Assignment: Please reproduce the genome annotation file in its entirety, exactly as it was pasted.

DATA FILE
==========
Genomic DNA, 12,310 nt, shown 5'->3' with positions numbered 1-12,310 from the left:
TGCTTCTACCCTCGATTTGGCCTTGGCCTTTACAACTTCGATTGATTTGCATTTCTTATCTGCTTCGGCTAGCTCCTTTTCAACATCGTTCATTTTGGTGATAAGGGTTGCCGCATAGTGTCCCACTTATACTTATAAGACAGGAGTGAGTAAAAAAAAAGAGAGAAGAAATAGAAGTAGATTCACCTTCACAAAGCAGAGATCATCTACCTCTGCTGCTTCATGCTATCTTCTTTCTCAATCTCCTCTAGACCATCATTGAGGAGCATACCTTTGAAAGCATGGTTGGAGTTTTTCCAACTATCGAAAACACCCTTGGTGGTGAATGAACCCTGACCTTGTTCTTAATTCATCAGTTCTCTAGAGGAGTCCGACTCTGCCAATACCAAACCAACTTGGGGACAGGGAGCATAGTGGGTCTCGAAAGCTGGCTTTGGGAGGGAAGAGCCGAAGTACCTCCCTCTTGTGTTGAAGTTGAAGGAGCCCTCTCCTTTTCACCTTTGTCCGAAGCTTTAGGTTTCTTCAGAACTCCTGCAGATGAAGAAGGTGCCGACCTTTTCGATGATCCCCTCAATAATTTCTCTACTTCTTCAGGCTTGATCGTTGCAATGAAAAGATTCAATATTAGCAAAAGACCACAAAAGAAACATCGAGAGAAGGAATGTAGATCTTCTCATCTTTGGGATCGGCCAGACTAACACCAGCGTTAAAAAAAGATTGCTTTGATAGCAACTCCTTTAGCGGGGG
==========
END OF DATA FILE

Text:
Genomic DNA, 12,310 nt, shown 5'->3' with positions numbered 1-12,310 from the left:
TGCTTCTACCCTCGATTTGGCCTTGGCCTTTACAACTTCGATTGATTTGCATTTCTTATCTGCTTCGGCTAGCTCCTTTTCAACATCGTTCATTTTGGTGATAAGGGTTGCCGCATAGTGTCCCACTTATACTTATAAGACAGGAGTGAGTAAAAAAAAAGAGAGAAGAAATAGAAGTAGATTCACCTTCACAAAGCAGAGATCATCTACCTCTGCTGCTTCATGCTATCTTCTTTCTCAATCTCCTCTAGACCATCATTGAGGAGCATACCTTTGAAAGCATGGTTGGAGTTTTTCCAACTATCGAAAACACCCTTGGTGGTGAATGAACCCTGACCTTGTTCTTAATTCATCAGTTCTCTAGAGGAGTCCGACTCTGCCAATACCAAACCAACTTGGGGACAGGGAGCATAGTGGGTCTCGAAAGCTGGCTTTGGGAGGGAAGAGCCGAAGTACCTCCCTCTTGTGTTGAAGTTGAAGGAGCCCTCTCCTTTTCACCTTTGTCCGAAGCTTTAGGTTTCTTCAGAACTCCTGCAGATGAAGAAGGTGCCGACCTTTTCGATGATCCCCTCAATAATTTCTCTACTTCTTCAGGCTTGATCGTTGCAATGAAAAGATTCAATATTAGCAAAAGACCACAAAAGAAACATCGAGAGAAGGAATGTAGATCTTCTCATCTTTGGGATCGGCCAGACTAACACCAGCGTTAAAAAAAGATTGCTTTGATAGCAACTCCTTTAGCGGGGG